Pandemics have infected society throughout history, but the influenza of 1918-1919 was the most devastating in known human history.
It is known as the Spanish flu or the influenza of 1918, which was the most devastating pandemic in modern history. It spread even to the most isolated human communities and estimated to have killed 20-50 million people, and infected as much as 40 percent of the global population over the next 18 months.
It killed 675,000 in the US alone which is more than the combined deaths from World War I, World War II, Vietnam, Korea, and wars in Iraq and Afghanistan.
In Spain where most people believed the flu had originated, had 260, 000 deaths caused by influenza; 75% of them died during the second period of the epidemic, and 45% died during October 1918 alone.
The most controversial question: Where did it come from?
The pandemic took place during WWI when Spain was one of the few major countries in Europe who remained neutral on the war. Wartime censors from Allied and Central Powers nations suppressed news of the flu to avoid affecting morale. However, Spanish media during the time was free to report on it in detail, and on May 22 May 1918, the epidemic was a headline in Madrid’s ABC newspaper.
News coverage on the flu escalated after Spanish King Alfonso XIII came down with a nasty case a week later. Because nations were under a media blackout, people could only read and resort to in-depth accounts from Spanish news sources, therefore they made assumptions that the country was the pandemic’s ground zero. Meanwhile, the Spanish believed the virus had spread to them from France, so they took to calling it the “French Flu.”
It was assumed that influenza most likely reached Spain from France, perhaps as the result of the heavy railroad traffic of Spanish and Portuguese migrant workers to and from France.
With the first recorder cases on March 11, 1918, at Fort Riley in Kansas, researchers firmly believed that the flu originated in the United States despite its name “Spanish flu”.
Due to overcrowding and unsanitary surroundings, the virus created a fertile breeding ground resulting in the deaths of 522 men within a week. They were admitted to the camp hospital suffering from the same severe influenza.
Similar outbreaks were also reported in Virginia, South Carolina, Georgia, Florida, Alabama, and California, soon after the said incidence. Navy ships docked at East Coast ports also reported outbreaks of severe influenza and pneumonia among their crews. The virus was largely overshadowed by hotter current affairs such as Prohibition, the suffragette movement, and the bloody battles in Europe because it seemed to target military personnel and not civilians.
The latest theory on the origin of the 1918 pandemic emerged in 2014. According to the National Geographic, there were previously undiscovered records linked the flu to the transportation of Chinese laborers, the Chinese Labour Corps, across Canada in 1917 and 1918.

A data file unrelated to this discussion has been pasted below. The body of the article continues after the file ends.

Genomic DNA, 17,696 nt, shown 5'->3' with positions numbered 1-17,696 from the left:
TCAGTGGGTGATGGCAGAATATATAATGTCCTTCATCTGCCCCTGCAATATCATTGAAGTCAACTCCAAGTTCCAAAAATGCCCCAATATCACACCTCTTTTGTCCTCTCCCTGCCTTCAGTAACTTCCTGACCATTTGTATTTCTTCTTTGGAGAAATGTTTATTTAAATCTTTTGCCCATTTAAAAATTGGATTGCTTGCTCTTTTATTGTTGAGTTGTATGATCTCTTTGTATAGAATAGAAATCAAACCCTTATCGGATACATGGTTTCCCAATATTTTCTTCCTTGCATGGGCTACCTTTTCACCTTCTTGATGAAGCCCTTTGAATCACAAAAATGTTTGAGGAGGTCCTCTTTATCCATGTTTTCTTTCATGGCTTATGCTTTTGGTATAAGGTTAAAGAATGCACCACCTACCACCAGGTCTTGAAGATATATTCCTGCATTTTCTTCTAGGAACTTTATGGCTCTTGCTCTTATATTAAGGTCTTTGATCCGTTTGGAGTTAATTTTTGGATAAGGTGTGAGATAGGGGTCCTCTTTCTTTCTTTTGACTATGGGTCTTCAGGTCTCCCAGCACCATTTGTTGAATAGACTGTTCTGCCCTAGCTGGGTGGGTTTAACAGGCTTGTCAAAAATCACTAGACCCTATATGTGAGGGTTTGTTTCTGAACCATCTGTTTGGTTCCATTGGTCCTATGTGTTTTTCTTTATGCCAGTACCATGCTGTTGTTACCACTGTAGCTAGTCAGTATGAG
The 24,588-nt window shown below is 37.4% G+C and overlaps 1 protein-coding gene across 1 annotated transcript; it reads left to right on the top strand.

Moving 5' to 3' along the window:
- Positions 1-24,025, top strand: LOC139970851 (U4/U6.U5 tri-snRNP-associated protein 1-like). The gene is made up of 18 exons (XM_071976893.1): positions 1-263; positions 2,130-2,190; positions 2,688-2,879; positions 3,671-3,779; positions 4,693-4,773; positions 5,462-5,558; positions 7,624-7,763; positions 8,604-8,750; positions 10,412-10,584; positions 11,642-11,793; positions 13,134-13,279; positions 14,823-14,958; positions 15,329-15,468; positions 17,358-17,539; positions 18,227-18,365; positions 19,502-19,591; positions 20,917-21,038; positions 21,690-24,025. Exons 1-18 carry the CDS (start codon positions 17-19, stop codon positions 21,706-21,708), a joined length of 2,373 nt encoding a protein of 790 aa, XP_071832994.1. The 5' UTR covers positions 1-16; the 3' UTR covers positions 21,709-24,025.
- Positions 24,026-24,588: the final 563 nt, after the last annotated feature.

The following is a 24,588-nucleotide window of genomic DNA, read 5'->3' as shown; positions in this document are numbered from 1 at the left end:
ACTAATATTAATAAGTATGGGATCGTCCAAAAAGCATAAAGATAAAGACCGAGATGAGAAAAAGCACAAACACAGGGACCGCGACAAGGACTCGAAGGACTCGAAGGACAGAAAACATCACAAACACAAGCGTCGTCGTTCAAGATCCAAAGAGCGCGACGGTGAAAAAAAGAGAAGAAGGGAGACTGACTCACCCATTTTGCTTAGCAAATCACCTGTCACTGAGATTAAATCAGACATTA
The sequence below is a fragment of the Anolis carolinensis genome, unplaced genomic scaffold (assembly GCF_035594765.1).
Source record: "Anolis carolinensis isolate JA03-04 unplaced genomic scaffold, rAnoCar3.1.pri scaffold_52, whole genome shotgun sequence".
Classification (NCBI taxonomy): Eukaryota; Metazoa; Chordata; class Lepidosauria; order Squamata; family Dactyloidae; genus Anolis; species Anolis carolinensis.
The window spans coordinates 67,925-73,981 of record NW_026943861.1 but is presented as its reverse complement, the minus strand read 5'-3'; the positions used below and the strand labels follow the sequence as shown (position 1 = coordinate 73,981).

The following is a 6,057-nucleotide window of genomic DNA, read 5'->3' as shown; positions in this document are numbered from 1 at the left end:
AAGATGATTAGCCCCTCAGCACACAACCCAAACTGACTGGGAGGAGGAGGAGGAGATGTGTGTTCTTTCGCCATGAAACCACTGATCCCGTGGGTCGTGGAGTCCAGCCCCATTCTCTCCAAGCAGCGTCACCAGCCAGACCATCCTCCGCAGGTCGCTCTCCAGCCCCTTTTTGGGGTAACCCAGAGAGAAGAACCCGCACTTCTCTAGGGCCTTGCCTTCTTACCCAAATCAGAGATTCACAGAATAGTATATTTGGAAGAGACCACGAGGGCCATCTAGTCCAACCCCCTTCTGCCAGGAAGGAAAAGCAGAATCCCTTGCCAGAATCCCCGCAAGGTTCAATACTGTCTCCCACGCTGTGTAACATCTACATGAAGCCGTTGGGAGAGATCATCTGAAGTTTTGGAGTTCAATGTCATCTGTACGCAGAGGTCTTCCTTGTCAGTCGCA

Based on the book “The Last Plague” by Mark Humpries, there were laborers mostly Chinese (farmworkers who came from remote parts of rural China) who were required to repair damaged tanks, unload trains, dig trenches, lay tracks, and build roads. They spent six days inside the sealed train containers, transported across the country before going to France. There were an estimated 90 000 workers who were mobilized to the Western Front.
Humphries explained that in 25,000 Chinese laborers during 1918, about 3000 ended their Canadian journey due to medical quarantine. A strong racial stereotyping was also present at that time that is why their illness was blamed an associated with “Chinese laziness” and Canadian doctors did not consider the symptoms to be serious.
Many were sick, and hundreds were soon dying, by the time the Chinese laborers arrived in northern France in early 1918.
Symptoms of the flu
Various reports stated that the first wave of the 1918 pandemic occurred in springtime. It was generally mild as the infected human experienced typical flu symptoms like chills, fatigue, and fever and usually recovered after a few days. Recorder death during this time was low.
However, the second wave of influenza which took place during the fall season was highly contagious. Initial symptoms include a sore head and tiredness, a dry, hacking cough, appetite loss, stomach problems, and excessive sweating on the next day.
The infected people developed respiratory organ damaged and had pneumonia. Some infected people died within hours after developing symptoms experienced.
In 1918 alone, the average life expectancy in America dropped by a dozen years. Having killed an estimated 1% to 3% of the world’s population, the Spanish flu still remains the most deadly flu pandemic in known human history.